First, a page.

AUDA-NEPAD SANBio Student ambassador receives women in science award

Devina Lobine
Dr Devina Lobine, NEPAD-SANBio student ambassador, is among the 20 Sub-Saharan female scientists recognised for her excellent contributions to science. She received the L’Oréal-UNESCO for Women in Science programme 2020 award.
 
Her research focused on investigating phosphodiesterase inhibitors from traditionally used medicinal plants, as therapeutics to treat Alzheimer’s disease.
The number of Alzheimer disease (AD) suffers is expected to increase from 46.8 million to 131.5 million by 2050. Dr Lobine explained her motivation for her research:

In sub-Saharan Africa, over 2 million dementia sufferers in are waiting for a cure or a treatment that does better than just slowing their deterioration. Knowing that currently, there is no cure for AD, I decided to pursue my search in the field of neuropharmacology with the hope to find a remedy which is affordable to everyone.”
 
“I will use the grant obtained to advance my research; I will purchase required consumables which is quite expensive. Without this grant, it would be impossible for me to take my work to next phase,” she explained.
 
Dr Lobine was selected from nearly 330 applications and will receive financial support through grants of €10,000 for PhD students and €15,000 for post-doctorates, in order to enable her to pursue and consolidate her research work. 
 
The L’Oréal-UNESCO for Women in Science Sub-Sahara Africa Programme is a joint initiative, launched in 2010, rewards each year twenty women scientists for the excellence of their work, and supports them to pursue their research through grants. The 2020 Young Talents come from 16 countries and embody all of the potential of African science through their backgrounds and research subjects. Dr Lobine will therefore join the community of 3 400 women researchers around the world who have been supported the program since its creation in 1998.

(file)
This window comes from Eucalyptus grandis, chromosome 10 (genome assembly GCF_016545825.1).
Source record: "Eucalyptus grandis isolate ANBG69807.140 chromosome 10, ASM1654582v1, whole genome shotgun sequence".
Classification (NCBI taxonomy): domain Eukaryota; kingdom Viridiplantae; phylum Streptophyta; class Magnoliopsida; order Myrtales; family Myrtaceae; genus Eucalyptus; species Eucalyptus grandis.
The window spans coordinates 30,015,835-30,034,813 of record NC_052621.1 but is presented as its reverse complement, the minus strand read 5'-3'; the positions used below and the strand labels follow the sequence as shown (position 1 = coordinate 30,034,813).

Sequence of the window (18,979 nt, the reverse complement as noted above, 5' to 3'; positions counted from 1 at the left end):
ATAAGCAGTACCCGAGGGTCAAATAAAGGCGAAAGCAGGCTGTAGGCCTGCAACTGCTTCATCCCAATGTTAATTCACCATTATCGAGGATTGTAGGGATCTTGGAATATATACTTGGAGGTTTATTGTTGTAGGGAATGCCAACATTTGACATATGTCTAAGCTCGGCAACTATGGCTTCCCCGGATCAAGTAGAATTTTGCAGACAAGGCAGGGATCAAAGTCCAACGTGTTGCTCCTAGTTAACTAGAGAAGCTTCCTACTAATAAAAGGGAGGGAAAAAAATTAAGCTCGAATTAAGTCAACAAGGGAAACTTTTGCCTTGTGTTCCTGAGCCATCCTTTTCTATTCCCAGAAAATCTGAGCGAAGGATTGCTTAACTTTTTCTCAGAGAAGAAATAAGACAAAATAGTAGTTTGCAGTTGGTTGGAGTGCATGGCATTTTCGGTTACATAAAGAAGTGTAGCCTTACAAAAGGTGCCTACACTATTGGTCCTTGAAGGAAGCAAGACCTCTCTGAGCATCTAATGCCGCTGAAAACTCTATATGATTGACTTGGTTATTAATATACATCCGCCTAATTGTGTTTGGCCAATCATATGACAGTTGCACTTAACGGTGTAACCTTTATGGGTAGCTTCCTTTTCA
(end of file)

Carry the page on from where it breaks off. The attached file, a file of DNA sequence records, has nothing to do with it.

According to the Program, only 2.4% of the world's researchers are African scientists, 31% of whom are women – however, Dr Lobine is not dismayed by the statistics. She is optimistic about the future of science in the continent.
 
“Many female scientists are pushing the boundaries of scientific knowledge, conducting pioneering research to seek solutions to complex global challenges every day. For instance, 2020 has proved to a blockbuster year for women, with three Nobel prizes awarded to female scientists.  Indeed, the winners will inspire the new generation of women in science who will break the glass ceiling in research. “
 
“It has become even more crucial to have more women scientists in Africa, the continent’s capacity to compete on the global market depends on its ability to lead a socio-economic transformation based on harnessing science, technology and innovation (STI) for sustainable development. These goals can be achieved by transforming continent’s vast natural and human resource capability into value added products and services. In this context, it is crucial for African countries to create a pool of scientific experts, comprising of an equal number of women and men.”

“As the African proverb says, ‘you empower a woman, you empower a nation’- empowerment of African female scientists will retain the skilled one in the diaspora to contribute to the development of their countries of origin by overcoming challenges they faced. The same women scientists will in turn motivate the younger generation to pursue a career in science and to serve the continent,” Dr Lobine added.
Dr Lobine’s interest for science was sparked in high school due to life experiences and as a result has inspired her to become a scientist and improve the lives of other people.

 
“Along the journey as a science student, I have realised that science plays such a crucial role in many sectors, and it eventually help the country’s economy to grow and then my interest in applied sciences has strengthened.”
 
“The L’Oréal-UNESCO for Women in Science award is very prestigious for any female scientist as it exceptionally recognised women for the excellence of their research. It allow us to get certain level of visibility within the scientific community and beyond, which ultimately opens more doors of opportunities for us. I feel more motivated and determined as a female scientist,” she said.
 
Her scientific dream is for scientists to create a vaccine or drugs that will eliminate HIV/AIDS.
 
“HIV continues to be a major global public health issue that are undermining the economic and social development of many countries, in particular poor-resourced countries in Africa. While considerable progress has been made to reduce spread of the virus, the risk that concerned authorities lose the momentum due to decrease funding in years to come is high. As such this infection will continue to plague the world. Thus, my dream is that science create a vaccine or drugs that will eliminate HIV/AIDS
 
Currently Dr Lobine is also working as co-investigator on a project entitled ‘African traditional herbal medicine against COVID-19’ – which involves using molecular docking methods to identify potential inhibitors from African plans for SARS-CoV-2.
 
Dr Lobine is a post-doctoral research fellow at the University of Mauritius, she holds a BSc (Hons) in Agricultural Biotechnology and a PhD in Natural Products.